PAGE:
After a long and hectic day at work, you finally get to settle down on the couch with a hot drink and an episode or two of Judge Judy, but as soon as you get comfy you hear that unmistakable sound. Yep, you’ve forgotten your dog has an unbearable habit of scratching at your once clean and new-looking doors. While you could forgive him the first few times as he only wants to come and join you, now your patience is wearing thin, much like your doors.
You know the raised eyebrows the in-laws are going to give you when they step into your home and see that you and your partner live in a house where the dog rules. If the damage itself wasn’t bad enough, the sound isn’t the least bit comforting and the collection of paint under your dog’s nails and the dangers of splinters run high too. Enough is enough, you want to paint the doors for the final time this year.
The good news is training him to leave your doors alone is relatively straightforward. You will need to use obedience commands to discourage and to incentivize him to focus his energy elsewhere. You may also need to use a number of deterrents to help highlight that doors aren’t for scratching. This training will require patience, but if your dog is a puppy he should be receptive and respond quickly. If he is older and the habit is more ingrained, he may need several weeks to fully kick the habit.
Mastering this training will be essential not just for the health of your doors, but also for the health of your dog’s paws and for your sanity. You don’t want a hefty vet bill because he has picked up another splinter, or guests thinking your doors have been through a world war.
Before you begin your training campaign you will need to collect a few items. You will need treats or his favorite food to incentivize and reward him.
You will also need a quiet room, free from distractions but with a well-fitted door! For one of the methods below you may want to invest in food puzzles to help direct his attention elsewhere. If the scratching is a result of separation anxiety, you may want to consider pheromone dispensers to help soothe and relax him while you’re away.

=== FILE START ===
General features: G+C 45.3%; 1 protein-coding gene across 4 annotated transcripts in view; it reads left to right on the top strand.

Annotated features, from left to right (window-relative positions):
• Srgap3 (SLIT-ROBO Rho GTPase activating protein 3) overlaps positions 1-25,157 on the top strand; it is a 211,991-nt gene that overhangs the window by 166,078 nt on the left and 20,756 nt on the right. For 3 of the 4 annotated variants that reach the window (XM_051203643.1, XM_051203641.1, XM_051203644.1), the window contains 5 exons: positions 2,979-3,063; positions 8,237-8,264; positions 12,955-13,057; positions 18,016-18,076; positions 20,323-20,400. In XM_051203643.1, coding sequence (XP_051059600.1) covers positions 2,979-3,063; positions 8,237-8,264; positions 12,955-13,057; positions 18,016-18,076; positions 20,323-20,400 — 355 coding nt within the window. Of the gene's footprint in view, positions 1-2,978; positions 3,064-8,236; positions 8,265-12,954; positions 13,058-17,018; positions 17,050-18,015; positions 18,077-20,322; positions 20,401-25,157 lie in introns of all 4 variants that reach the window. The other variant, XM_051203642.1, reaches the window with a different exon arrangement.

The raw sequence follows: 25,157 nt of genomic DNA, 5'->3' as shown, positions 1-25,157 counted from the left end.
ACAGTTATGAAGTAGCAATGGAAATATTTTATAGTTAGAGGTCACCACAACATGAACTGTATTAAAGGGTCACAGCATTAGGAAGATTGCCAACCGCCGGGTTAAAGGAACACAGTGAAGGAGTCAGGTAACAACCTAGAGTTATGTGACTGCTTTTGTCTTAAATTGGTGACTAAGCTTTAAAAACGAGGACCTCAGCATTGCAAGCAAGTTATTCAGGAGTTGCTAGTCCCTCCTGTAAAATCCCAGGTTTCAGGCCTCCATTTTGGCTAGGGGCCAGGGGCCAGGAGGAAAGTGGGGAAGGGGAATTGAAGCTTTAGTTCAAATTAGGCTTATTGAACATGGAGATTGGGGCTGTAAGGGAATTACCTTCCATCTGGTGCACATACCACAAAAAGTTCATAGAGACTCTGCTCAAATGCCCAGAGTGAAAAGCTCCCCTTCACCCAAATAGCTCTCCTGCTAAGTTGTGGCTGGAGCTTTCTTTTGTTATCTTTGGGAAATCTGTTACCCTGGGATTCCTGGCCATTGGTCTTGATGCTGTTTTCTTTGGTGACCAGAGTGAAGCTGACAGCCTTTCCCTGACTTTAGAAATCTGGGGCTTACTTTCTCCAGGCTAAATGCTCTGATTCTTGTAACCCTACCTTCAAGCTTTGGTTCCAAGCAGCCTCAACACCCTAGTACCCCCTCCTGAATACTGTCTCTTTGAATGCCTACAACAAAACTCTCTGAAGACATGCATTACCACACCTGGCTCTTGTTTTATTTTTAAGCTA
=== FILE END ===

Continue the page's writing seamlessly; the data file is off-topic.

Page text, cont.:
Once you have stocked up on the above, just bring a can-do attitude and patience and you’re ready to get training!
He follows me round constantly and when I leave a room and shut the door he scratches the door until I open it.
Hello Lynn, Work on teaching pup a distance Down stay using a long leash as a tether on something behind pup to help pup not follow, and a Place command. Work up to pup being able to stay on place for one hour, then work on pup being able to stay there while you enter and leave the room routinely. Place command: https://www.youtube.com/watch?v=O75dyWITP1s Down-Stay: https://www.thelabradorsite.com/train-your-labrador-to-lie-down-and-stay/ The above can help with the over dependence, which may also help with the door. I also recommend gently disciplining the door scratching. Set up a camera to spy on pup from the other side of the door, like a second phone or tablet with skype on mute. When you see or hear pup scratch or beg to be let in, briefly open the door, tell pup "Ah Ah" very calmly and spray a small puff of air from a pet convincer at pup's side or chest. Do not spray in the face, and only use unscented air. Don't use citronella - it's too harsh for their senstive nose. After correcting very calmly (your voice shouldn't sound mad, just matter-of fact that what they did was incorrect), then close the door again. Repeat the correction each time pup scratches or demands in other ways to be let in. When you see pup sit calmly, leave the door, or lie down, open the door, calmly walk over to their place bed in that room, and sprinkle a couple of pieces of dog food onto the place bed to reward the calmness and patience. Don't reward pup right at the door though, you want the train pup to go rest on the place bed and not beg at the door - if the place bed is where rewards happen and you return to, that should help motivate pup to simply go lie down on it when you leave the room. Best of luck training, Caitlin Crittenden
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My dog koda separation anxiety cant go anywhere without it crying and scratching doors will not stay outside and scratches doors even when we are home